Clearly, the Modi government’s dominance in the Lok Sabha has not translated into more laws being passed. But then, legislation-related figures alone cannot give the true picture of how Parliament functioned in the past five years. A more significant indicator could be the time spent by MPs debating the bills in both houses.
In an ideal situation, after the government tables a fully-formed bill in Parliament, the MPs are supposed to examine and vigorously debate the provisions of the bill, suggesting additions, omissions, dilutions and amendments. The process is supposed to take several hours, if not days, with high chances of major bills being referred to standing committees for stricter scrutiny.
This, however, is just not happening now. Take, for instance, the monsoon session of 2017, the Modi government’s best law-making year. Fifteen new bills were introduced in that session, and none of them were referred to a standing committee. It could indicate two things—that none of the bills required closer scrutiny because they were drafted rather well, and that the debates in both houses were robust enough to fix whatever problems these bills had.
But records of the time spent by MPs debating each of these 15 bills suggest that a majority of the bills were passed in a hurry. The passage of some major bills—like the Banking Regulation (Amendment) Bill—took less than two hours combined in both the houses.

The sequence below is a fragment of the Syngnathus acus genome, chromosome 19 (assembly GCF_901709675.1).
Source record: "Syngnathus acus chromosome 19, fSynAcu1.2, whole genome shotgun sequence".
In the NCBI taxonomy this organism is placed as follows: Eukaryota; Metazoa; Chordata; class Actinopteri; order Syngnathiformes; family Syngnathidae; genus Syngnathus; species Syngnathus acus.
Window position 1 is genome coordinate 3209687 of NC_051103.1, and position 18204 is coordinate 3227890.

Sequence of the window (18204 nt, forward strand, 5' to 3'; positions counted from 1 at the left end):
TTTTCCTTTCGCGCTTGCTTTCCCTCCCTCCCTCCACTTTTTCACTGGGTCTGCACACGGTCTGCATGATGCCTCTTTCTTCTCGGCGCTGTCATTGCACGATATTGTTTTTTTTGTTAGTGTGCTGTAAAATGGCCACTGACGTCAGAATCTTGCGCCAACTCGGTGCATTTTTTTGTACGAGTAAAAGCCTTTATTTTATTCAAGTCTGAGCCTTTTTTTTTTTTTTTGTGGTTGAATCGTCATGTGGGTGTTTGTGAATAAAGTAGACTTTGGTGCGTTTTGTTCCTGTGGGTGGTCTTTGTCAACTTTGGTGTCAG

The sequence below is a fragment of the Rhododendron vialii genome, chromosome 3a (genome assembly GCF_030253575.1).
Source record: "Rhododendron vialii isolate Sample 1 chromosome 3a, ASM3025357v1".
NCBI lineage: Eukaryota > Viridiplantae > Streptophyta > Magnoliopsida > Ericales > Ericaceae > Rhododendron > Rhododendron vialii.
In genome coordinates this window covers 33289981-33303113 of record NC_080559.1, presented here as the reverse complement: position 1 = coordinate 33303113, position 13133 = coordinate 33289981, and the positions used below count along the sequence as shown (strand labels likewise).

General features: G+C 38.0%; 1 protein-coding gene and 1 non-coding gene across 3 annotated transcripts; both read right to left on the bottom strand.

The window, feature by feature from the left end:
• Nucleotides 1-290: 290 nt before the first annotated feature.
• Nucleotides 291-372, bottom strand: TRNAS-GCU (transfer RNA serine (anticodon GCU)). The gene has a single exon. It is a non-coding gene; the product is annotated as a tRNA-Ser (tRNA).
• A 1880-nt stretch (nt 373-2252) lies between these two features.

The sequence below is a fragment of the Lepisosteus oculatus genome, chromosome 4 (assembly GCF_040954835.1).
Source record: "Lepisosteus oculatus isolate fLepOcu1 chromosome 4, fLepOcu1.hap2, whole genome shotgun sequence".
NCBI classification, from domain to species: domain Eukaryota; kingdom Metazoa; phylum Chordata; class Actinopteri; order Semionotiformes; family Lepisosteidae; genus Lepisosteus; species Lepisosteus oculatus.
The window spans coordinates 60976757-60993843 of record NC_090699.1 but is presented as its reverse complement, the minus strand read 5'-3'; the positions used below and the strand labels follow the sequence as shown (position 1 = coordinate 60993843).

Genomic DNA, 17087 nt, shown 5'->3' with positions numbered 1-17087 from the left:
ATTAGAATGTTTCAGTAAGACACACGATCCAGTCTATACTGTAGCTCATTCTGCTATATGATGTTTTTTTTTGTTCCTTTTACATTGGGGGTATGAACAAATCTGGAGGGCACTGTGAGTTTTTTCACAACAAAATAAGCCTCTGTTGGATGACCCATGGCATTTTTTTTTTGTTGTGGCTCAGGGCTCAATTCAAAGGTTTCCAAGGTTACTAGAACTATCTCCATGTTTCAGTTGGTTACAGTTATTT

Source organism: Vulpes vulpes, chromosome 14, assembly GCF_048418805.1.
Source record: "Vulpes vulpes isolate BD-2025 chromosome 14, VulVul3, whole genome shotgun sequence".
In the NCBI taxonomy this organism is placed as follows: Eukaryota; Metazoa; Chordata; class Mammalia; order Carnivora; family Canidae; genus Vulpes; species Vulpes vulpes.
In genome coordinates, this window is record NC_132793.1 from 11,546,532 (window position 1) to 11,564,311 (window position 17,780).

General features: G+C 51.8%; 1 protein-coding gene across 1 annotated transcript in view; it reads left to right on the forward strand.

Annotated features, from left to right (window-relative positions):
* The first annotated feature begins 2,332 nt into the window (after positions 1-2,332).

Q&A sessions have also been not very productive. Ministers have kept away from answering questions, with the prime minister himself keeping away from crucial parliamentary debates on demonetisation and other reforms. (Curiously, there is no data on Modi’s attendance in Parliament, either session-wise or combined.)
Apart from the statistics, a qualitative indicator is how the government has negotiated the legislative waters. The Modi dispensation fares rather poorly on that front. It has resorted to dubious means to get contentious bills passed, because of the ruling coalition’s weaker presence in the Rajya Sabha. There has been an increase in the number of money bills, which are not required to be passed by the Rajya Sabha. The most contentious such money bill was the Aadhaar (Targeted Delivery of Financial and Other Subsidies, Benefits and Services) Act, 2016. The opposition argued that the Aadhaar bill did not qualify as a money bill, which is defined as one that contains provisions for taxes, appropriation of funds, and other purely revenue-related matters.